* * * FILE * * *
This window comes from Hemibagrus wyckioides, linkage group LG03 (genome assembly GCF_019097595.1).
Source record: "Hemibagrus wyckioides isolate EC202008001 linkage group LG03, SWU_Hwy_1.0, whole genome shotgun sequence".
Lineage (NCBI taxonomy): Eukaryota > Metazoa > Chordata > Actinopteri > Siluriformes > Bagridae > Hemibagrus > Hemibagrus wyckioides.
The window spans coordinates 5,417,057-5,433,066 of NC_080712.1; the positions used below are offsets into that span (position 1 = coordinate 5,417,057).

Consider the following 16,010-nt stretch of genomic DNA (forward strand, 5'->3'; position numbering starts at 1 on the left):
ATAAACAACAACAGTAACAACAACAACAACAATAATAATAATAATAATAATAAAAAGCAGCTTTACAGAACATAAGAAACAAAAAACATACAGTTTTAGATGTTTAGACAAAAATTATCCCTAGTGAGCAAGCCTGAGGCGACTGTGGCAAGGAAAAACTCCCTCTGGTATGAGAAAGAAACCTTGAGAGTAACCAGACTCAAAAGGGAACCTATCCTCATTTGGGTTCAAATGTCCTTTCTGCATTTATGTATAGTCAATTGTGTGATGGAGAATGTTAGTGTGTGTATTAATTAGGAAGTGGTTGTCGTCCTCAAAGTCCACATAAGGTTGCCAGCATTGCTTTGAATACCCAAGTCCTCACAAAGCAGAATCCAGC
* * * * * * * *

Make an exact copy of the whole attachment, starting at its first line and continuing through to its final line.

This window comes from Hemibagrus wyckioides, linkage group LG03 (genome assembly GCF_019097595.1).
Source record: "Hemibagrus wyckioides isolate EC202008001 linkage group LG03, SWU_Hwy_1.0, whole genome shotgun sequence".
Lineage (NCBI taxonomy): Eukaryota > Metazoa > Chordata > Actinopteri > Siluriformes > Bagridae > Hemibagrus > Hemibagrus wyckioides.
The window spans coordinates 5,417,057-5,433,066 of NC_080712.1; the positions used below are offsets into that span (position 1 = coordinate 5,417,057).

Consider the following 16,010-nt stretch of genomic DNA (forward strand, 5'->3'; position numbering starts at 1 on the left):
ATAAACAACAACAGTAACAACAACAACAACAATAATAATAATAATAATAATAAAAAGCAGCTTTACAGAACATAAGAAACAAAAAACATACAGTTTTAGATGTTTAGACAAAAATTATCCCTAGTGAGCAAGCCTGAGGCGACTGTGGCAAGGAAAAACTCCCTCTGGTATGAGAAAGAAACCTTGAGAGTAACCAGACTCAAAAGGGAACCTATCCTCATTTGGGTTCAAATGTCCTTTCTGCATTTATGTATAGTCAATTGTGTGATGGAGAATGTTAGTGTGTGTATTAATTAGGAAGTGGTTGTCGTCCTCAAAGTCCACATAAGGTTGCCAGCATTGCTTTGAATACCCAAGTCCTCACAAAGCAGAATCCAGC